And it's important, I think, for people to know, when we see, for example, this one Navy person, Faye Turney, and they release this letter that says that the British were in Iranian waters, we cannot accept that as truth. As a matter of fact, we have a lot of evidence to the contrary. But she was pretty much forced to do it, correct?
DAVID JACOBSEN, FORMER HOSTAGE: Yes. You know, the hostages, the Brits are going through a shock. They're quite perturbed of what happened. They're wondering if they're going to get out. They're going through a multitude of scenarios.
The lady speaking and probably not what she really feels. I know when I've had to give presentations on video for Hezbollah, I was told that, if I didn't follow a certain line of thought, something bad was going to happen to one of the other hostages.
I've also known where hostages have been on camera and another hostage has been off camera with a gun at his head. So you're under a lot of pressure and tension. You want to do nothing that is going to cause further harm to the hostages.
COLMES: Mr. Jacobsen, it's Alan Colmes. Thanks for being on our show. I guess you would say it's also the right thing to do, if the hostages ask to write a letter, if you are suggested by your captors to do something, that you should just follow their advice and do whatever you're asked to do. Is that the way it should be?
JACOBSEN: I think it's all right to write a letter. I think it's important for the families to get evidence that you're really alive. They will know if you are not telling the truth.
I remember I wrote a letter that Father Jenko was released. And I was concerned for the family of Bill Buckley, because I was in the room with Bill Buckley the night that he died. And in my little presentation, I deviated from the script, and I gave my sympathies to the family of Bill Buckley, because I honestly believed that he was married and with children.
And, unfortunately, he was a bachelor. They picked it up on TV in this country, sent it to Lebanon, and I had the holy heck beat out of me for that, the fact that American anchorman said I had sent out a coded message. So they used that video for support of their own people.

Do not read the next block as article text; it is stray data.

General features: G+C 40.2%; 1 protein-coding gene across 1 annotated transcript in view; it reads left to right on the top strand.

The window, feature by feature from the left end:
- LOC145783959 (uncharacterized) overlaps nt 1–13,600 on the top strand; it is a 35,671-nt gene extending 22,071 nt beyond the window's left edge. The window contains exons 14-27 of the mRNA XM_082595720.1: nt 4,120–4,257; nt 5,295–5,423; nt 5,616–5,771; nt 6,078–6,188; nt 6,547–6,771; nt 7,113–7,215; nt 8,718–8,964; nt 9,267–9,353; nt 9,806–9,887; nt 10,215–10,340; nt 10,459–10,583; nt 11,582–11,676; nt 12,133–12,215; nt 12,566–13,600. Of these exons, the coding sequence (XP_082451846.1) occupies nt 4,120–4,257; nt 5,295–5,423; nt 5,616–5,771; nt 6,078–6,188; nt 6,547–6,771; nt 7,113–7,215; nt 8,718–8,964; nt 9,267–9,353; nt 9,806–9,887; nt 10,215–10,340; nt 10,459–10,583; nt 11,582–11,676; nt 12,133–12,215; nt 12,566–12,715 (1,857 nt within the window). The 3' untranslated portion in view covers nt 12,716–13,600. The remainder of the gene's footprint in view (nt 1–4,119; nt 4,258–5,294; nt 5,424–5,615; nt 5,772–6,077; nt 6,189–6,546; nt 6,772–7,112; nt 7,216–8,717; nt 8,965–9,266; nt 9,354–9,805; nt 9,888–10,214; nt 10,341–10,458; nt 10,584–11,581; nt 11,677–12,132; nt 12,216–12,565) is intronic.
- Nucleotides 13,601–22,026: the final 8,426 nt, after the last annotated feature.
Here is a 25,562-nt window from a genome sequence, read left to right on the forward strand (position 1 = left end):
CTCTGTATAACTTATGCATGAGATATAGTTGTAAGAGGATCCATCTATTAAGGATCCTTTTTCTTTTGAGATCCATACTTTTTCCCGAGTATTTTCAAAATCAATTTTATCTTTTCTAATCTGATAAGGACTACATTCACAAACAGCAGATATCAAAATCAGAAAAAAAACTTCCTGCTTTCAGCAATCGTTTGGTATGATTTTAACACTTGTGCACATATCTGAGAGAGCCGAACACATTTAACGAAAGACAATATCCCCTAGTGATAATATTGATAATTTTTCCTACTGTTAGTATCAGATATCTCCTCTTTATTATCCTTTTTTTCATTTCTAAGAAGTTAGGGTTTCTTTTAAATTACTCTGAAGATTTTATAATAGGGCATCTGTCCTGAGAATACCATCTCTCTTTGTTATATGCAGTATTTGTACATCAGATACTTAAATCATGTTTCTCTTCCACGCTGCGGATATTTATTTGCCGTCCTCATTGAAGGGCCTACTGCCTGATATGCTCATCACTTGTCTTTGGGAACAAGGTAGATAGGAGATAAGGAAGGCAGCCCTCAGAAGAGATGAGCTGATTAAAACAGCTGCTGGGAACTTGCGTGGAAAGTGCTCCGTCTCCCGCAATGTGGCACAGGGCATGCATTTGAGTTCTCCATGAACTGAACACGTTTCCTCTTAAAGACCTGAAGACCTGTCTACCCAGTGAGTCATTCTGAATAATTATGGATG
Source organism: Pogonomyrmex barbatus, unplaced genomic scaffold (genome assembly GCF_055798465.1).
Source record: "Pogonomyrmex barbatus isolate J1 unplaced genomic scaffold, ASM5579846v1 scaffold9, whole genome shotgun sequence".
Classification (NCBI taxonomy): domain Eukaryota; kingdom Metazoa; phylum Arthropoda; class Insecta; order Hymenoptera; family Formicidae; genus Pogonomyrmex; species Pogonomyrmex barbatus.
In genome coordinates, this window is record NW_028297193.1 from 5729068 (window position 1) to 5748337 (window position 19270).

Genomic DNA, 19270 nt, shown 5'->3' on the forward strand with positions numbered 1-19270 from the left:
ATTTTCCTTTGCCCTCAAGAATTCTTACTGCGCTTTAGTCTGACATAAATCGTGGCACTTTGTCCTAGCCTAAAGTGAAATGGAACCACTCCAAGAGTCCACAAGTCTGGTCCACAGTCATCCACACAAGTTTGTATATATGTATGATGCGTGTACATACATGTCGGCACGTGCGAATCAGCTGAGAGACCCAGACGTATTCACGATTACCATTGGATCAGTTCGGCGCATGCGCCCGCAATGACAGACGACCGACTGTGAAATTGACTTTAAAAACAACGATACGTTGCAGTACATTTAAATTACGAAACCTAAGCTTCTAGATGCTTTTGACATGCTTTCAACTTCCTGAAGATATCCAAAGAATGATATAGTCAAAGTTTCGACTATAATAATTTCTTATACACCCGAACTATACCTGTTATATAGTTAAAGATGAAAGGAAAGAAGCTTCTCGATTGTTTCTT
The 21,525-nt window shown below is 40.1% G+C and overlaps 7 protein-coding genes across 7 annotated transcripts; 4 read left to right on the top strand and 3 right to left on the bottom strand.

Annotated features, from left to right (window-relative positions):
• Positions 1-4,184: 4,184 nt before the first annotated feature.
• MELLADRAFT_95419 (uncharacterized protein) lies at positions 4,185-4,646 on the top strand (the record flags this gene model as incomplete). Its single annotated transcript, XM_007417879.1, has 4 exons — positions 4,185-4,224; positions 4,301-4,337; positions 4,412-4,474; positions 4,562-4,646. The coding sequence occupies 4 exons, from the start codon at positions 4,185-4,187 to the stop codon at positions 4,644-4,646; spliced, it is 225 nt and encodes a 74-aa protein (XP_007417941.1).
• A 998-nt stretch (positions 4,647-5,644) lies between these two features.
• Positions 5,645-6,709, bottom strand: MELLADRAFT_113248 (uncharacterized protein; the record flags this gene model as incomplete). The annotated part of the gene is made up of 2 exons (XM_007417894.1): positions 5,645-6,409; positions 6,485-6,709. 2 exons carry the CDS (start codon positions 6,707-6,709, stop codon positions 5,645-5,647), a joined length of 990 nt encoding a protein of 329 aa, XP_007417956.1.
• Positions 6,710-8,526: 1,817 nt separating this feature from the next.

COLMES: We expect, of course, that would be the case.
Ollie North, Manouchehr Mottaki, who is the Iranian foreign minister, says it could have been a mistake that the British people made, that the British soldiers and Navy personnel made. So that is a softening of their position. If they're acknowledging that, shouldn't we look at some of the rhetoric that may be favorable, in terms of moving their position, coming out of this?
NORTH: First of all, you've got to remember, the Iranians will repeatedly lie. I mean, they do it all the time.
COLMES: Why would you say that?
NORTH: Well, I think what he's doing is he's looking for some way out of the mess that they've created.
NORTH: Second of all, the Iran Revolutionary Guard corps, which is often portrayed as the elite of the Iranian security forces, really is off on its own on a number of these things. They've also got foreign investments that are at risk. And so the pressure that the British can bring to bear on them is significant.
COLMES: Another story out tonight is that the Iranians have agreed to allow British authorities to meet with some of the captives. So, again, so there's positive movement here.
NORTH: Those are very positive things; I wouldn't dispute those a bit. The bottom line of it, however, is we still have allied forces and Iraqis and Brits operating in the Shadahalrab, where this all occurred. The British know exactly where those units were. They know that they were in Iraqi waters, because they've got the GPS transponders from the units, as they were searching that vessel.
COLMES: The fact of the matter is, though, there is movement, there is positive movement. Iran certainly knows that Britain, along with its ally, the United States and other countries, have a lot in their arsenal, and I don't mean military arsenal, that they can do to bring to bear to bring this to a positive conclusion.
NORTH: In fact, what Tony Blair has talked about is not military options. Tony Blair is talking about things that they can do, full diplomatic clearances, stop all visas, close their trade missions, shut down their banks. And if they get the Germans to go — if Iranians leaving Iran, coming to Europe, they go through Germany. Get the Germans to cooperate, shut them off.